Brokeback Mountain (2005)
Ang Lee directs this classically told love epic with conviction and great attention for his protagonists. It is a simple story, with simple characters whose sexuality might con people into thinking we're dealing with something original. Brokeback Mountain is a beautiful film, but it encounters problems when trying to span twenty years of the two separate lives of Jack Twist and Ennis Del Mar into short, episodic scenes that struggle to enlighten the development in its characters. Towards the end, we feel we're watching a 'highlights compilation' of a long-time doomed relationship.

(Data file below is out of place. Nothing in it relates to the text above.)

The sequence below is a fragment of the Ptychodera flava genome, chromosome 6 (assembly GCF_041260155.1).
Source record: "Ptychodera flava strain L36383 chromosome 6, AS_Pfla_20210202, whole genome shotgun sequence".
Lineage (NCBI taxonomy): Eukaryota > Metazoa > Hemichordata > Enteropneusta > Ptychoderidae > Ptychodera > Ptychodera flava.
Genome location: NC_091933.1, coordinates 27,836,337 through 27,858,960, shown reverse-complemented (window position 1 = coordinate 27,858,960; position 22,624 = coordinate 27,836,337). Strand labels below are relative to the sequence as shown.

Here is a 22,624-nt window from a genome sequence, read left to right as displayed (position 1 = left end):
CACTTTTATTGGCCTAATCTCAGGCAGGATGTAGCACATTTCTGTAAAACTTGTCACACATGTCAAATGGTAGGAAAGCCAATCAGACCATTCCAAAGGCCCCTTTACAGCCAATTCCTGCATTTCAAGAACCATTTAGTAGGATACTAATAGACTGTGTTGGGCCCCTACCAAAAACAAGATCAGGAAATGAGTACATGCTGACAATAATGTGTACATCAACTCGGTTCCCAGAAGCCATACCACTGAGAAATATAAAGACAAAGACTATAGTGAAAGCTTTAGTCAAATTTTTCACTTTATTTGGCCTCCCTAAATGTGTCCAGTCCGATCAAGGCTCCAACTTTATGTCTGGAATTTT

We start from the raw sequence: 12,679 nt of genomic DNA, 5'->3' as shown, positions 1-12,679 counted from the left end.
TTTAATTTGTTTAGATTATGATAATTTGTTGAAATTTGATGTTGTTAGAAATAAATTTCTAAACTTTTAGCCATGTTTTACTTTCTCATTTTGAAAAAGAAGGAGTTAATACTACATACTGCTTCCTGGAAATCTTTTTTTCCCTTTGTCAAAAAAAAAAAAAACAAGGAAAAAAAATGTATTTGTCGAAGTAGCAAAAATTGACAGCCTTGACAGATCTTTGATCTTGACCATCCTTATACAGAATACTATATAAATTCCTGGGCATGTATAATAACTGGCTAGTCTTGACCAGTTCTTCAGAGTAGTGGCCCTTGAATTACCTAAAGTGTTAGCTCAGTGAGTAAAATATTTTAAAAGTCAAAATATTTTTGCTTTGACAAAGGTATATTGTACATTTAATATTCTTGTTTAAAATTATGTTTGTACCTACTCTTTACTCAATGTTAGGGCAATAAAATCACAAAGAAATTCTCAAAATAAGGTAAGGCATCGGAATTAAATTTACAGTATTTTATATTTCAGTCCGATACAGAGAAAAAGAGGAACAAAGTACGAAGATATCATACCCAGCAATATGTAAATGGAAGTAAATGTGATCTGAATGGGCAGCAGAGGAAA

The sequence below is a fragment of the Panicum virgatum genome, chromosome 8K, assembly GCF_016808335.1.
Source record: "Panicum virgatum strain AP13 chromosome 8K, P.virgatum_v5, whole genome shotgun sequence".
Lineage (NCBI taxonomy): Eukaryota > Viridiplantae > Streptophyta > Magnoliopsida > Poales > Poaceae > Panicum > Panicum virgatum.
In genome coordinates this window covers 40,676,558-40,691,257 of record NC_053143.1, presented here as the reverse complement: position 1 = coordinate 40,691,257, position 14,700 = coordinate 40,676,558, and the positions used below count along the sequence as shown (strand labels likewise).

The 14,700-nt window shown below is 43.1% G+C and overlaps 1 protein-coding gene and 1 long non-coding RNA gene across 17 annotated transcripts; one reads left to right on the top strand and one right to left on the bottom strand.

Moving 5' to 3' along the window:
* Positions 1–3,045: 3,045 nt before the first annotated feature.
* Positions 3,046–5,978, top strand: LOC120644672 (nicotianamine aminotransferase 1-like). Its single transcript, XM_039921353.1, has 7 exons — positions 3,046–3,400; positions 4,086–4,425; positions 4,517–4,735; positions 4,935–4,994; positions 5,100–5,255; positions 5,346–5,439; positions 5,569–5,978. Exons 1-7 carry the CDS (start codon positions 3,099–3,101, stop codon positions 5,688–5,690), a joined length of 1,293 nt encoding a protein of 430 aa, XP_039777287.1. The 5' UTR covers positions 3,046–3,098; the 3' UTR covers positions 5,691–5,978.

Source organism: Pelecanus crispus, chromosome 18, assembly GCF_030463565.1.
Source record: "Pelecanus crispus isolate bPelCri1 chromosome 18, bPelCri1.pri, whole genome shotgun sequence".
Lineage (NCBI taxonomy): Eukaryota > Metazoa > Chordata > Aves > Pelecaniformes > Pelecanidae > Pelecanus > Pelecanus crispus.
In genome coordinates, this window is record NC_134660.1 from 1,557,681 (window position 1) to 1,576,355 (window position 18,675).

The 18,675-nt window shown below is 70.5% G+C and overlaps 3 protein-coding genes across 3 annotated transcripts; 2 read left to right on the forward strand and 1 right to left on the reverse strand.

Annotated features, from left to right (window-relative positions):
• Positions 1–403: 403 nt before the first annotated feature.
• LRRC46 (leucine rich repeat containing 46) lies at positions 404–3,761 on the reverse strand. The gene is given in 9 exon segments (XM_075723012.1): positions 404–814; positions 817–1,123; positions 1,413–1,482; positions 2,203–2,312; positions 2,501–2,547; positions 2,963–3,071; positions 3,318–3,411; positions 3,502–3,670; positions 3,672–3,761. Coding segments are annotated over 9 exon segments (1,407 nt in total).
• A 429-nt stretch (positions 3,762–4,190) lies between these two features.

By then though, the film has laid a solid foundation, mainly through a fine first half where Lee intertwines a beautiful back-to-basic portrayal of American frontier life with a forceful, passionate and primal romance that catches our protagonists unawares and sets off a highly interesting and riveting process in our men (particularly Ennis) that challenges and agonizes the rest of their lives. At its best, Brokeback Mountain is effective and probing, but there's also no denying that the simplicity of the story and the at times somewhat forced interaction and dialogue between our two not too talkative lovers puts a to some extent limiting veil to the experience. Ang Lee ultimately wraps it up quite usefully, but the often engaging and beautiful film still feels lacking during an overlong latter part.